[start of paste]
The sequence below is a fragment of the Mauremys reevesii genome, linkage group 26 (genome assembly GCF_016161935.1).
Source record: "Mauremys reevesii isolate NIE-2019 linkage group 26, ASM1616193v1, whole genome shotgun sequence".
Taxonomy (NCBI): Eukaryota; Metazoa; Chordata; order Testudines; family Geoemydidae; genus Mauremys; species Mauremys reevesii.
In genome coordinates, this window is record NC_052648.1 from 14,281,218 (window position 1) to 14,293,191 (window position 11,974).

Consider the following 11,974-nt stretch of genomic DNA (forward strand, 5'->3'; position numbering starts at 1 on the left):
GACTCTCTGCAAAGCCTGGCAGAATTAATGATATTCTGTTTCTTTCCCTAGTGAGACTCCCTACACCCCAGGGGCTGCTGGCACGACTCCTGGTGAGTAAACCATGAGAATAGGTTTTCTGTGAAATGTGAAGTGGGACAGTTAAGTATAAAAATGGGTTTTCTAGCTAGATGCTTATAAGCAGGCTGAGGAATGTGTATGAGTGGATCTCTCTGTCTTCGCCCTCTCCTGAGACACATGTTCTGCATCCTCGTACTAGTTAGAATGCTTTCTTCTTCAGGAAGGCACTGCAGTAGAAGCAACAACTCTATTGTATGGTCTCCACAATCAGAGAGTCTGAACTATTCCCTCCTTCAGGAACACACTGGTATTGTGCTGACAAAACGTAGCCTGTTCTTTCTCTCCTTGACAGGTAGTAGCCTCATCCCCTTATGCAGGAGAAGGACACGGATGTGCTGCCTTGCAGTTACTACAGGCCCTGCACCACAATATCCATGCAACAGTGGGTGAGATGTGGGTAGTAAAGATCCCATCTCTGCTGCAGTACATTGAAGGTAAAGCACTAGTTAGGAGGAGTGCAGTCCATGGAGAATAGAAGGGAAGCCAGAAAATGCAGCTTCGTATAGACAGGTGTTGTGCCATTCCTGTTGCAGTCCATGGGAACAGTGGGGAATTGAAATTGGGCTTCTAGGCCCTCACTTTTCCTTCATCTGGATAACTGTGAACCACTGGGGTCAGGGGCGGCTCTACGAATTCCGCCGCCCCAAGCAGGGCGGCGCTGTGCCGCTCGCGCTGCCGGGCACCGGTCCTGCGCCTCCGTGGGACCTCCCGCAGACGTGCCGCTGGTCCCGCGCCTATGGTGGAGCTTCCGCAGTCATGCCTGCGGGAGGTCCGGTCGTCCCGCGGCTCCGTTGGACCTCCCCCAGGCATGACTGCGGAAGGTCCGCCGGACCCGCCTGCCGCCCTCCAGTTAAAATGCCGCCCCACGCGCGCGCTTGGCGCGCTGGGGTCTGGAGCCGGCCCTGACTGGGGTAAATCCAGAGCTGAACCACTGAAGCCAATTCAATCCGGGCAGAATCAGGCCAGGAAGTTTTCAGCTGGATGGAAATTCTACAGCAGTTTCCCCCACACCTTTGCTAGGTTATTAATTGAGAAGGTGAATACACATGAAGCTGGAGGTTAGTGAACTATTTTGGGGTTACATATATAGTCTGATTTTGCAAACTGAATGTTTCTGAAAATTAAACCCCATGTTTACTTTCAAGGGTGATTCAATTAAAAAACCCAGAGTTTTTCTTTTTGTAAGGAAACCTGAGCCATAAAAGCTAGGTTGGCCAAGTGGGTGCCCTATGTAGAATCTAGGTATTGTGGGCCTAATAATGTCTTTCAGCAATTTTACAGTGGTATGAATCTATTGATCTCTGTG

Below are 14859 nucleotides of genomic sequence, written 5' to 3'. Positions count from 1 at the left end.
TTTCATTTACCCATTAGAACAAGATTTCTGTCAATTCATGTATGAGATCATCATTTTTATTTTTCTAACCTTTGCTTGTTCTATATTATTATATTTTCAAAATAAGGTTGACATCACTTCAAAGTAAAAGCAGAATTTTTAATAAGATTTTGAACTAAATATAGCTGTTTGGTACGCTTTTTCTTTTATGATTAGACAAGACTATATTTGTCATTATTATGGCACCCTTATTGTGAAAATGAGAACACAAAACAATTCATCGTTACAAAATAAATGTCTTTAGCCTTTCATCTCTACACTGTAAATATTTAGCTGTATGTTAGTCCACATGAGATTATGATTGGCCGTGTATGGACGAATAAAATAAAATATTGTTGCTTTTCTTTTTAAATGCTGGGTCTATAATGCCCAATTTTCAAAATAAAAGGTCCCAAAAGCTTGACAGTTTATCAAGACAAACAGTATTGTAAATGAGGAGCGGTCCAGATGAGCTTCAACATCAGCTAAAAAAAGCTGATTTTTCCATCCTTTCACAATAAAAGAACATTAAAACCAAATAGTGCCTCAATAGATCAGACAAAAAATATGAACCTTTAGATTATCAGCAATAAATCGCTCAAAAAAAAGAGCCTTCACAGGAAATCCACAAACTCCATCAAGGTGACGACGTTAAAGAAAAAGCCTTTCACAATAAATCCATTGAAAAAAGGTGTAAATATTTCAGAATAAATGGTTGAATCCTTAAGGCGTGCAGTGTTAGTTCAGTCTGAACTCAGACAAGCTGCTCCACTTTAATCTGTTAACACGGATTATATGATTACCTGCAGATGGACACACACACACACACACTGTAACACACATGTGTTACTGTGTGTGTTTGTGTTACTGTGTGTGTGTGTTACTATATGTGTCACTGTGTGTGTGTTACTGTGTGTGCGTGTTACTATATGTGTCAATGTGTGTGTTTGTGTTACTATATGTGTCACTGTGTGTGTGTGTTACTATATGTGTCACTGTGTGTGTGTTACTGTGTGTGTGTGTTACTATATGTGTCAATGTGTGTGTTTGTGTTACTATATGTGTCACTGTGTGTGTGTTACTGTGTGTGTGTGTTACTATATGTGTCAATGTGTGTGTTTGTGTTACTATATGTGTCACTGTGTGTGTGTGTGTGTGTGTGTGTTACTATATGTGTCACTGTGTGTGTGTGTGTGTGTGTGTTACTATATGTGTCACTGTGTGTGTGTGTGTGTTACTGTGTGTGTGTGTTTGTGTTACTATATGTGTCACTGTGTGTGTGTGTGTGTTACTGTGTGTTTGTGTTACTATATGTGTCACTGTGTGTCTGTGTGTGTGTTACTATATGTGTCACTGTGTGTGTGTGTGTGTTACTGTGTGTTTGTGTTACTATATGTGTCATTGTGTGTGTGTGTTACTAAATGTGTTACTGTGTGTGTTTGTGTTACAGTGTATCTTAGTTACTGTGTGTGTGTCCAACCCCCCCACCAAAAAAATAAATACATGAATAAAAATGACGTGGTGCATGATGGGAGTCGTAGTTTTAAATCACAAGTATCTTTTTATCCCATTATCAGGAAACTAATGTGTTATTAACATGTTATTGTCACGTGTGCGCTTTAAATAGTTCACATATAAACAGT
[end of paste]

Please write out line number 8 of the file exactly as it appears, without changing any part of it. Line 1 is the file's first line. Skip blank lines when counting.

TTTCATTTACCCATTAGAACAAGATTTCTGTCAATTCATGTATGAGATCATCATTTTTATTTTTCTAACCTTTGCTTGTTCTATATTATTATATTTTCAAAATAAGGTTGACATCACTTCAAAGTAAAAGCAGAATTTTTAATAAGATTTTGAACTAAATATAGCTGTTTGGTACGCTTTTTCTTTTATGATTAGACAAGACTATATTTGTCATTATTATGGCACCCTTATTGTGAAAATGAGAACACAAAACAATTCATCGTTACAAAATAAATGTCTTTAGCCTTTCATCTCTACACTGTAAATATTTAGCTGTATGTTAGTCCACATGAGATTATGATTGGCCGTGTATGGACGAATAAAATAAAATATTGTTGCTTTTCTTTTTAAATGCTGGGTCTATAATGCCCAATTTTCAAAATAAAAGGTCCCAAAAGCTTGACAGTTTATCAAGACAAACAGTATTGTAAATGAGGAGCGGTCCAGATGAGCTTCAACATCAGCTAAAAAAAGCTGATTTTTCCATCCTTTCACAATAAAAGAACATTAAAACCAAATAGTGCCTCAATAGATCAGACAAAAAATATGAACCTTTAGATTATCAGCAATAAATCGCTCAAAAAAAAGAGCCTTCACAGGAAATCCACAAACTCCATCAAGGTGACGACGTTAAAGAAAAAGCCTTTCACAATAAATCCATTGAAAAAAGGTGTAAATATTTCAGAATAAATGGTTGAATCCTTAAGGCGTGCAGTGTTAGTTCAGTCTGAACTCAGACAAGCTGCTCCACTTTAATCTGTTAACACGGATTATATGATTACCTGCAGATGGACACACACACACACACACTGTAACACACATGTGTTACTGTGTGTGTTTGTGTTACTGTGTGTGTGTGTTACTATATGTGTCACTGTGTGTGTGTTACTGTGTGTGCGTGTTACTATATGTGTCAATGTGTGTGTTTGTGTTACTATATGTGTCACTGTGTGTGTGTGTTACTATATGTGTCACTGTGTGTGTGTTACTGTGTGTGTGTGTTACTATATGTGTCAATGTGTGTGTTTGTGTTACTATATGTGTCACTGTGTGTGTGTTACTGTGTGTGTGTGTTACTATATGTGTCAATGTGTGTGTTTGTGTTACTATATGTGTCACTGTGTGTGTGTGTGTGTGTGTGTGTTACTATATGTGTCACTGTGTGTGTGTGTGTGTGTGTGTTACTATATGTGTCACTGTGTGTGTGTGTGTGTTACTGTGTGTGTGTGTTTGTGTTACTATATGTGTCACTGTGTGTGTGTGTGTGTTACTGTGTGTTTGTGTTACTATATGTGTCACTGTGTGTCTGTGTGTGTGTTACTATATGTGTCACTGTGTGTGTGTGTGTGTTACTGTGTGTTTGTGTTACTATATGTGTCATTGTGTGTGTGTGTTACTAAATGTGTTACTGTGTGTGTTTGTGTTACAGTGTATCTTAGTTACTGTGTGTGTGTCCAACCCCCCCACCAAAAAAATAAATACATGAATAAAAATGACGTGGTGCATGATGGGAGTCGTAGTTTTAAATCACAAGTATCTTTTTATCCCATTATCAGGAAACTAATGTGTTATTAACATGTTATTGTCACGTGTGCGCTTTAAATAGTTCACATATAAACAGT